Olive oil is the king among oils and is a real source of health, and a real cure that offers myriad benefits to the organism. Olive oil is the best choice for your salads and all your other meals. Olive oil is rich in carotenoids and great reserve of antioxidants. High quality, cold pressed olive oil contains vitamin E and unsaturated fatty acids that are extremely beneficial for the body.

 

We Distinguish Three Types of Olive Oil:

 

Virgin olive oil (olio vergine) – The healthiest and best quality olive oil, which is obtained from the first cold pressing of the whole olives, where the olive seed must not be crushed. In the procedure for extraction must not come to the use of heat and it is allowed only so called “Cold extraction”. Virgin olive oil has less than 1% free fatty acids.

 

Nutritionists extra-virgin olive oil consider as very healthy food, rich in chlorophyll, carotene, lecithin (a natural antioxidant stimulates the metabolism of fats, sugars and proteins), polyphenols (antioxidants) and essential vitamins D, E and K.

 

“Provence” oil (named by the southern area of France, where it grows) – This is the oil with lower quality, which extraction goes to crushing the seeds of the fruit, and also in this procedure the extraction of heat is not used.

 

Wood olive oil is an oil with the lowest quality, is obtained by re-extraction of the residue after production of “Provence” oil under the influence of heat. This oil is used exclusively for the production of soaps and for technical oils.

 

Health Benefits of Olive Oil

 

Olive oil is a real treasure trove of substances that our body needs them, so we will try to present you what are the health benefits of consuming olive oil.

 

Olive oil strengthens the immune system, protects the heart and blood vessels, but also acts against chronic degenerative diseases. Unlike some other products, olive oil has been often examined and tested, and its benefits are recorded and confirmed in many scientific medical journals and portals. Olive oil is the protector of the stomach and have a strong anti-inflammatory properties. We can say that olive oil is a boon for almost all organs in our body.

 

There are studies that have shown that olive oil helps patients with breast cancer. Antioxidant polyphenols, found in cold squeezed olive oil, reduce the effect of the gene HER2, which affects the development of breast cancer, showed the results of research of Spanish scientists.

 

Dr. Javier Menendez from the Catalan Institute of oncology and Dr. Antonio Segura Carretero from the University of Granada, examining what ingredients are most effective against breast cancer, found that quality virgin olive oil contains a number of “phytochemical” ingredients that can cause death of cancer cells.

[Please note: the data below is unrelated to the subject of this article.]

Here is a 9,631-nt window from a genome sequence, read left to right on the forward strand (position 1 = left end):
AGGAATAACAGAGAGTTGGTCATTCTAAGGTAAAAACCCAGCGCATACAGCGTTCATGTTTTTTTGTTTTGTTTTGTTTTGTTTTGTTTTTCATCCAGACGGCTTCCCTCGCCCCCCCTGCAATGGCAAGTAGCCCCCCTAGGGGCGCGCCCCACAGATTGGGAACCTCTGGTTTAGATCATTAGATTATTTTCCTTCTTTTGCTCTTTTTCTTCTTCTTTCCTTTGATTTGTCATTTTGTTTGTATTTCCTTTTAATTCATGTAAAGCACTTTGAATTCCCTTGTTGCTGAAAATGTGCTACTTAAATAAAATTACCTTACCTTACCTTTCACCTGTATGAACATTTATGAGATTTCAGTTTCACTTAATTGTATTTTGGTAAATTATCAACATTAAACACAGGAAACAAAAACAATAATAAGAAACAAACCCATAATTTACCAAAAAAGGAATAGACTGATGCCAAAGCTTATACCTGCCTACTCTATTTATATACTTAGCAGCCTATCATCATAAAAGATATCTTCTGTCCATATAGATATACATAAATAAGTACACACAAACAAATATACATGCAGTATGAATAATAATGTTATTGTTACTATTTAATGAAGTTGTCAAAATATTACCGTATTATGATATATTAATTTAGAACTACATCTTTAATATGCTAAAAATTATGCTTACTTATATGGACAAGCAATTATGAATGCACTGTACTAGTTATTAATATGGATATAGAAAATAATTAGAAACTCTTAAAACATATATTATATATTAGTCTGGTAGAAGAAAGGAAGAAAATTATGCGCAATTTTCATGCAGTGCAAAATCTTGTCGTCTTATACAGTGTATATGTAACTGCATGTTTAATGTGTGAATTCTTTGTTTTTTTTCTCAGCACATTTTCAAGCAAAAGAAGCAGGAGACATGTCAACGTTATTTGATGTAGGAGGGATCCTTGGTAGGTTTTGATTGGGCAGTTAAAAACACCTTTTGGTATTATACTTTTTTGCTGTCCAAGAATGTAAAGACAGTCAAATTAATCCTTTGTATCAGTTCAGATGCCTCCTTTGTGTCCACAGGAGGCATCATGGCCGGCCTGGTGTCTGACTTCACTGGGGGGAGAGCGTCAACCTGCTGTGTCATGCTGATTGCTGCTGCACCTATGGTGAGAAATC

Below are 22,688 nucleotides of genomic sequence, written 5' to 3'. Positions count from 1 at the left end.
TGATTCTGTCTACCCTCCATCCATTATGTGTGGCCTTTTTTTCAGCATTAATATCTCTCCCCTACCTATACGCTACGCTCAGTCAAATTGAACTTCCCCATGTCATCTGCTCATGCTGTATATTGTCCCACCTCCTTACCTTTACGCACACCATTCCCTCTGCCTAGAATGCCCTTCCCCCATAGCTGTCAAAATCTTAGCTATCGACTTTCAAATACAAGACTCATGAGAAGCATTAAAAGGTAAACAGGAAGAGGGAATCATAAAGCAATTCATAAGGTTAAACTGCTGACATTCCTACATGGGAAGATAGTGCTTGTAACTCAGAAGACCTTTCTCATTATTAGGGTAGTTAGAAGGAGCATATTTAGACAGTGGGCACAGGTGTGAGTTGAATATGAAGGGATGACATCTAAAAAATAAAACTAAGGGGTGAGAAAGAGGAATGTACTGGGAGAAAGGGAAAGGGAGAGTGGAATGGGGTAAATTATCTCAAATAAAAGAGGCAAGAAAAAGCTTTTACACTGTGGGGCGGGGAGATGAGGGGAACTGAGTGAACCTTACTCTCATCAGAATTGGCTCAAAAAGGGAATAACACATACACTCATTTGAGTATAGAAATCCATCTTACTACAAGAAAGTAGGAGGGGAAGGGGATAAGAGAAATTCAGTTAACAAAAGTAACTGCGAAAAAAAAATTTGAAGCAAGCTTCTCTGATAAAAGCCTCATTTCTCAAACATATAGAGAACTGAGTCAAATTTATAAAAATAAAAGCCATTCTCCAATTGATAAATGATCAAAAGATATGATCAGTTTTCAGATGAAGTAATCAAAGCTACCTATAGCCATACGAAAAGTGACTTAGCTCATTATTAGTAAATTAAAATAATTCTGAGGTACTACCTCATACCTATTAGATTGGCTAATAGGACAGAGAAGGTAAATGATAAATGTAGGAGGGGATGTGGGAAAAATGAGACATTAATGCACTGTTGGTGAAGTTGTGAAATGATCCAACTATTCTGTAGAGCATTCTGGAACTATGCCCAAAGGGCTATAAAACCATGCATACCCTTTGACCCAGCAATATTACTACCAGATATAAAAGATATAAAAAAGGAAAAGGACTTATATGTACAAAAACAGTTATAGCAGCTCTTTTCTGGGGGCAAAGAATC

Oleic acid, the main component of olive oil, block the action of oncogenes HER-2 / neu that cause the development of cancer and are found in 30% of patients with breast cancer. It is about aggressive forms of cancer with little chance of survival. Scientists believe they finally discovered why the Mediterranean diet is so healthy.

 

Virgin olive oil is used in the treatment of stones in the gallbladder. It is a very good natural cure, which stimulates the secretion of bile.

 

Olive oil can be used for treatment of skin ulcers, and is used in the form of heated coatings.

 

Olive oil helps in inflammation of the intestines or stomach. In those cases, take one to two teaspoons of virgin olive oil.

 

Virgin olive oil is highly valuable and useful supplies and for healthy people. One teaspoon, 3 to 4 times a day on an empty stomach, is an excellent remedy for low mobility, rigid joints, indigestion, constipation, for diseases of the liver and the stomach, but also for many other diseases.

 

All Mediterranean cuisines can not be imagined without the use of olive oil.

 

Salad with olive oil and garlic is rich in natural medicine medicinal ingredients, vitamins, minerals and most useful fats.

 

One Tablespoon of Olive Oil Daily for Healthy Liver


The liver is an extremely important organ because it assumes the production of proteins in the blood, and participate in the process of its recovery. In addition, the liver helps strengthen and stimulate digestion. So it is no exaggeration to say that pure liver means health, vitality, healthy appearance and good mood.

 

Every day you can do something good for your liver. On an empty stomach you need to drink a tablespoon of olive oil mixed with lemon juice. It is important to drink this mixture on an empty stomach, and then you can breakfast.

 

After only a month will experience changes. You will reduce eye bags, complexion will look shinier and digestion will be great. In addition, you have the feeling that you are full of energy.

 

Olive oil extremely helps in opening channels of the liver and gall bladder. Lemon is also good at it, and thus is a brilliant source of vitamin C, so it protects blood vessels from cholesterol deposits.

Source

07
Jun 2015
Are you food literate?

Food Literacy is understanding the process of how food gets to your plate and what types of foods should be on your plate.

 

Sounds simple, but there are a lot of moving parts. One researcher defined food literacy to including planning and management, selection, preparation and eating. Jamie Oliver’s advocacy for food literacy in the U.S. the past few years has made it painfully clear Americans don’t really know the best foods to eat and default to starchy, sweet and processed.